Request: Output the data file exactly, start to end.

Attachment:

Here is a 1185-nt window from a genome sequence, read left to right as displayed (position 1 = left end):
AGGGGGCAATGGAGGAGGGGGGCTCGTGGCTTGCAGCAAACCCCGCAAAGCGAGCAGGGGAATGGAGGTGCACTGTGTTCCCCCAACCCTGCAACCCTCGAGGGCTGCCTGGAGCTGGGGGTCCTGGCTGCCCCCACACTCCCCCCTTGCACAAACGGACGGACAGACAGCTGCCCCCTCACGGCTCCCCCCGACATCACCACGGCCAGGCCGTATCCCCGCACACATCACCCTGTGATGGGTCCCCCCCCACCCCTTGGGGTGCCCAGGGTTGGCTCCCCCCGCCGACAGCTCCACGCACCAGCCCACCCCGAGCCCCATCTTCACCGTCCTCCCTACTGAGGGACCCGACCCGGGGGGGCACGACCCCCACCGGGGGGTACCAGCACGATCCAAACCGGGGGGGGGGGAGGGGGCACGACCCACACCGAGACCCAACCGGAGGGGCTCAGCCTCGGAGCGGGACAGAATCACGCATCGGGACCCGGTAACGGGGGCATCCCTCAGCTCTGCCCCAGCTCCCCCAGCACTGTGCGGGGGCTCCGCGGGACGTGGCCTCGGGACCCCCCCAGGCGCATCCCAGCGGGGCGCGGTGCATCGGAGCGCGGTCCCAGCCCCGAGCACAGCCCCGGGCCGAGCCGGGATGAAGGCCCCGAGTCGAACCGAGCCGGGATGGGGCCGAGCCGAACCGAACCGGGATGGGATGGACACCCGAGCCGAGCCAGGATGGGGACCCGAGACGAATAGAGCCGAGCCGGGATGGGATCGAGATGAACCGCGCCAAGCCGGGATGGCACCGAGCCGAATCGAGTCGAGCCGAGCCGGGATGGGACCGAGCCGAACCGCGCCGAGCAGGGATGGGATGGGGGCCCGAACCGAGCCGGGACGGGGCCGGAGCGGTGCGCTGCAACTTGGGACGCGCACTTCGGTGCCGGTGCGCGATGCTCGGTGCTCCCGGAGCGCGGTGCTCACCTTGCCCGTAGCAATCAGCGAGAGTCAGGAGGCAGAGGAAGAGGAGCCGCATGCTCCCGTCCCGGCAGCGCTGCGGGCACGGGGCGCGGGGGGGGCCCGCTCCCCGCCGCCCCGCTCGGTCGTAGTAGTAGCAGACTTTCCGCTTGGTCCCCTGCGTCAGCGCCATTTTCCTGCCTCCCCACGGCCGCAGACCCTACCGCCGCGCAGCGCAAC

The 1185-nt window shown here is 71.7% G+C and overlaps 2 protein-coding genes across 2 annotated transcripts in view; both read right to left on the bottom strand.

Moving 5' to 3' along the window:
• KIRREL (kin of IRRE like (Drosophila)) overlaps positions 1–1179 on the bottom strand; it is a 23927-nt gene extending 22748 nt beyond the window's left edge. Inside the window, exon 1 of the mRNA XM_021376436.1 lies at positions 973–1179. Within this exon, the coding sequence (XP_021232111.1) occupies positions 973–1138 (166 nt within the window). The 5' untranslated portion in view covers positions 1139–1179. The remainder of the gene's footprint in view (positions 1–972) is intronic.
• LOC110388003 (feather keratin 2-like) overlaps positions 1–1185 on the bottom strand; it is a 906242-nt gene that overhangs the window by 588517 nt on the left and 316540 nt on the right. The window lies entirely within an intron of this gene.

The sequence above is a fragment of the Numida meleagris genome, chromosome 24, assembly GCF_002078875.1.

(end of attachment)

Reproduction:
Here is a 1185-nt window from a genome sequence, read left to right as displayed (position 1 = left end):
AGGGGGCAATGGAGGAGGGGGGCTCGTGGCTTGCAGCAAACCCCGCAAAGCGAGCAGGGGAATGGAGGTGCACTGTGTTCCCCCAACCCTGCAACCCTCGAGGGCTGCCTGGAGCTGGGGGTCCTGGCTGCCCCCACACTCCCCCCTTGCACAAACGGACGGACAGACAGCTGCCCCCTCACGGCTCCCCCCGACATCACCACGGCCAGGCCGTATCCCCGCACACATCACCCTGTGATGGGTCCCCCCCCACCCCTTGGGGTGCCCAGGGTTGGCTCCCCCCGCCGACAGCTCCACGCACCAGCCCACCCCGAGCCCCATCTTCACCGTCCTCCCTACTGAGGGACCCGACCCGGGGGGGCACGACCCCCACCGGGGGGTACCAGCACGATCCAAACCGGGGGGGGGGGAGGGGGCACGACCCACACCGAGACCCAACCGGAGGGGCTCAGCCTCGGAGCGGGACAGAATCACGCATCGGGACCCGGTAACGGGGGCATCCCTCAGCTCTGCCCCAGCTCCCCCAGCACTGTGCGGGGGCTCCGCGGGACGTGGCCTCGGGACCCCCCCAGGCGCATCCCAGCGGGGCGCGGTGCATCGGAGCGCGGTCCCAGCCCCGAGCACAGCCCCGGGCCGAGCCGGGATGAAGGCCCCGAGTCGAACCGAGCCGGGATGGGGCCGAGCCGAACCGAACCGGGATGGGATGGACACCCGAGCCGAGCCAGGATGGGGACCCGAGACGAATAGAGCCGAGCCGGGATGGGATCGAGATGAACCGCGCCAAGCCGGGATGGCACCGAGCCGAATCGAGTCGAGCCGAGCCGGGATGGGACCGAGCCGAACCGCGCCGAGCAGGGATGGGATGGGGGCCCGAACCGAGCCGGGACGGGGCCGGAGCGGTGCGCTGCAACTTGGGACGCGCACTTCGGTGCCGGTGCGCGATGCTCGGTGCTCCCGGAGCGCGGTGCTCACCTTGCCCGTAGCAATCAGCGAGAGTCAGGAGGCAGAGGAAGAGGAGCCGCATGCTCCCGTCCCGGCAGCGCTGCGGGCACGGGGCGCGGGGGGGGCCCGCTCCCCGCCGCCCCGCTCGGTCGTAGTAGTAGCAGACTTTCCGCTTGGTCCCCTGCGTCAGCGCCATTTTCCTGCCTCCCCACGGCCGCAGACCCTACCGCCGCGCAGCGCAAC

The 1185-nt window shown here is 71.7% G+C and overlaps 2 protein-coding genes across 2 annotated transcripts in view; both read right to left on the bottom strand.

Moving 5' to 3' along the window:
• KIRREL (kin of IRRE like (Drosophila)) overlaps positions 1–1179 on the bottom strand; it is a 23927-nt gene extending 22748 nt beyond the window's left edge. Inside the window, exon 1 of the mRNA XM_021376436.1 lies at positions 973–1179. Within this exon, the coding sequence (XP_021232111.1) occupies positions 973–1138 (166 nt within the window). The 5' untranslated portion in view covers positions 1139–1179. The remainder of the gene's footprint in view (positions 1–972) is intronic.
• LOC110388003 (feather keratin 2-like) overlaps positions 1–1185 on the bottom strand; it is a 906242-nt gene that overhangs the window by 588517 nt on the left and 316540 nt on the right. The window lies entirely within an intron of this gene.

The sequence above is a fragment of the Numida meleagris genome, chromosome 24, assembly GCF_002078875.1.